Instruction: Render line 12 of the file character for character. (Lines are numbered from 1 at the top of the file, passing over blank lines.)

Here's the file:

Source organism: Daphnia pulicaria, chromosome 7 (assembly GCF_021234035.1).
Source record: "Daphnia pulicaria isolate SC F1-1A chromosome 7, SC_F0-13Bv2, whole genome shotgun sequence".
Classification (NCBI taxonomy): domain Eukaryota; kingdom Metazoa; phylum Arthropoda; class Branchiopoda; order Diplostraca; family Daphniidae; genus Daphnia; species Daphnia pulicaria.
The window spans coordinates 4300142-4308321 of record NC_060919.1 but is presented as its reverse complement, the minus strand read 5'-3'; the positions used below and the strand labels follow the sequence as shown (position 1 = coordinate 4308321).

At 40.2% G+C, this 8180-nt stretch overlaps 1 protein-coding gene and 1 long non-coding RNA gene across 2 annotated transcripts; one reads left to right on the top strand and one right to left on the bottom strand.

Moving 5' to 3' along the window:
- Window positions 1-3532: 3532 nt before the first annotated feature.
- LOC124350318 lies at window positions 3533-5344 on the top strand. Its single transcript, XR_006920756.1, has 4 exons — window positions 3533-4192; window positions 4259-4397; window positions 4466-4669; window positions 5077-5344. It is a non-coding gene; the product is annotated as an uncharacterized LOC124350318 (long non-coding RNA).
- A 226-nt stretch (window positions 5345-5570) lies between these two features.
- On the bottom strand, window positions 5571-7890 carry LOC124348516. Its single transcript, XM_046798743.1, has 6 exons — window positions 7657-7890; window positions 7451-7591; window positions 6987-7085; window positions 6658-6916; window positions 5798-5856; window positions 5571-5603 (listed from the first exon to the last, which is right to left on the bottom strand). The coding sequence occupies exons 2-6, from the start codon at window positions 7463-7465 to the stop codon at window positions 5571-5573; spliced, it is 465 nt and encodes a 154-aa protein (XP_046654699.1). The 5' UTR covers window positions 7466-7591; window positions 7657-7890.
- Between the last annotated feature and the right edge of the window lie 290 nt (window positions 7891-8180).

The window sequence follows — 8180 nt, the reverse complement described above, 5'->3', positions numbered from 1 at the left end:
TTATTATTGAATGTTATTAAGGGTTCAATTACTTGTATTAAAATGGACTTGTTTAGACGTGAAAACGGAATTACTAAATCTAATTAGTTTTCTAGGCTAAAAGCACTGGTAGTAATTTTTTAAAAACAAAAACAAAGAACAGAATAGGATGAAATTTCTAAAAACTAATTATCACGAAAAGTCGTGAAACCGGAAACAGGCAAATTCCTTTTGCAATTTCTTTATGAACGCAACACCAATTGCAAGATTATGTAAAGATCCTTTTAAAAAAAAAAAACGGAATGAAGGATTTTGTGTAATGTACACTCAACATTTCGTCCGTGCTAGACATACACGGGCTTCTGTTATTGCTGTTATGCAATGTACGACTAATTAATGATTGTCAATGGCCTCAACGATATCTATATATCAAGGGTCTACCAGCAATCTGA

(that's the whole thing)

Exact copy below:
The window sequence follows — 8180 nt, the reverse complement described above, 5'->3', positions numbered from 1 at the left end: